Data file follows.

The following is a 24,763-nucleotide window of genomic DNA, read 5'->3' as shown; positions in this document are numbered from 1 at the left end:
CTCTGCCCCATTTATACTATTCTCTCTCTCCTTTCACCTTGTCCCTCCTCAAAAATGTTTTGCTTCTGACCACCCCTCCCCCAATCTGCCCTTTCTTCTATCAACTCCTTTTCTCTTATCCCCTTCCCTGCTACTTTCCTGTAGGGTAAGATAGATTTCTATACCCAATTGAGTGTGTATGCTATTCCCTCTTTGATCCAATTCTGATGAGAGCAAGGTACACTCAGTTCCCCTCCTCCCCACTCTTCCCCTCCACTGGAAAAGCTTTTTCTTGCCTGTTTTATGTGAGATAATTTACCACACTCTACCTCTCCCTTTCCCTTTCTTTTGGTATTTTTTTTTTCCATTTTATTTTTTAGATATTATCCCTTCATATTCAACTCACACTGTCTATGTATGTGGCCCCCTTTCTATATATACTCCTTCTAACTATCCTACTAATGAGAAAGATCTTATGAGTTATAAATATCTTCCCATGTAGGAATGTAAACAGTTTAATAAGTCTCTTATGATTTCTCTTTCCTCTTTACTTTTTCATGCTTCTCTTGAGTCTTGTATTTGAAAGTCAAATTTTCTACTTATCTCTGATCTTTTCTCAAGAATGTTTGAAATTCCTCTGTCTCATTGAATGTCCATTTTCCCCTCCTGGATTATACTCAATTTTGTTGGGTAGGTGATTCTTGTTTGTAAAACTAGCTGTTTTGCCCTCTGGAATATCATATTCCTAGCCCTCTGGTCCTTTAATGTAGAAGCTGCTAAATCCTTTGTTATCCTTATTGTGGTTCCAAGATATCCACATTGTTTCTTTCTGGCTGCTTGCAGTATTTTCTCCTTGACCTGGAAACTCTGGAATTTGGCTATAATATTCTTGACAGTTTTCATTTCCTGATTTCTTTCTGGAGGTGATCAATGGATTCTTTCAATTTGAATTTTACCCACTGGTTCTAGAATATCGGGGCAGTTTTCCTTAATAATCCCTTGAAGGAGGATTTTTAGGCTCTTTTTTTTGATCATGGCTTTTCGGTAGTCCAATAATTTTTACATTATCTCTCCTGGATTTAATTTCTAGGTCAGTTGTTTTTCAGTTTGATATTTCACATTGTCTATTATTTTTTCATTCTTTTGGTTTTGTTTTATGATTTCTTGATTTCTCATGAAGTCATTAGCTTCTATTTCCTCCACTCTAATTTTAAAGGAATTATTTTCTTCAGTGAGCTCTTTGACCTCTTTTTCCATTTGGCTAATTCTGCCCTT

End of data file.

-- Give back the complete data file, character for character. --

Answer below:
The following is a 24,763-nucleotide window of genomic DNA, read 5'->3' as shown; positions in this document are numbered from 1 at the left end:
CTCTGCCCCATTTATACTATTCTCTCTCTCCTTTCACCTTGTCCCTCCTCAAAAATGTTTTGCTTCTGACCACCCCTCCCCCAATCTGCCCTTTCTTCTATCAACTCCTTTTCTCTTATCCCCTTCCCTGCTACTTTCCTGTAGGGTAAGATAGATTTCTATACCCAATTGAGTGTGTATGCTATTCCCTCTTTGATCCAATTCTGATGAGAGCAAGGTACACTCAGTTCCCCTCCTCCCCACTCTTCCCCTCCACTGGAAAAGCTTTTTCTTGCCTGTTTTATGTGAGATAATTTACCACACTCTACCTCTCCCTTTCCCTTTCTTTTGGTATTTTTTTTTTCCATTTTATTTTTTAGATATTATCCCTTCATATTCAACTCACACTGTCTATGTATGTGGCCCCCTTTCTATATATACTCCTTCTAACTATCCTACTAATGAGAAAGATCTTATGAGTTATAAATATCTTCCCATGTAGGAATGTAAACAGTTTAATAAGTCTCTTATGATTTCTCTTTCCTCTTTACTTTTTCATGCTTCTCTTGAGTCTTGTATTTGAAAGTCAAATTTTCTACTTATCTCTGATCTTTTCTCAAGAATGTTTGAAATTCCTCTGTCTCATTGAATGTCCATTTTCCCCTCCTGGATTATACTCAATTTTGTTGGGTAGGTGATTCTTGTTTGTAAAACTAGCTGTTTTGCCCTCTGGAATATCATATTCCTAGCCCTCTGGTCCTTTAATGTAGAAGCTGCTAAATCCTTTGTTATCCTTATTGTGGTTCCAAGATATCCACATTGTTTCTTTCTGGCTGCTTGCAGTATTTTCTCCTTGACCTGGAAACTCTGGAATTTGGCTATAATATTCTTGACAGTTTTCATTTCCTGATTTCTTTCTGGAGGTGATCAATGGATTCTTTCAATTTGAATTTTACCCACTGGTTCTAGAATATCGGGGCAGTTTTCCTTAATAATCCCTTGAAGGAGGATTTTTAGGCTCTTTTTTTTGATCATGGCTTTTCGGTAGTCCAATAATTTTTACATTATCTCTCCTGGATTTAATTTCTAGGTCAGTTGTTTTTCAGTTTGATATTTCACATTGTCTATTATTTTTTCATTCTTTTGGTTTTGTTTTATGATTTCTTGATTTCTCATGAAGTCATTAGCTTCTATTTCCTCCACTCTAATTTTAAAGGAATTATTTTCTTCAGTGAGCTCTTTGACCTCTTTTTCCATTTGGCTAATTCTGCCCTT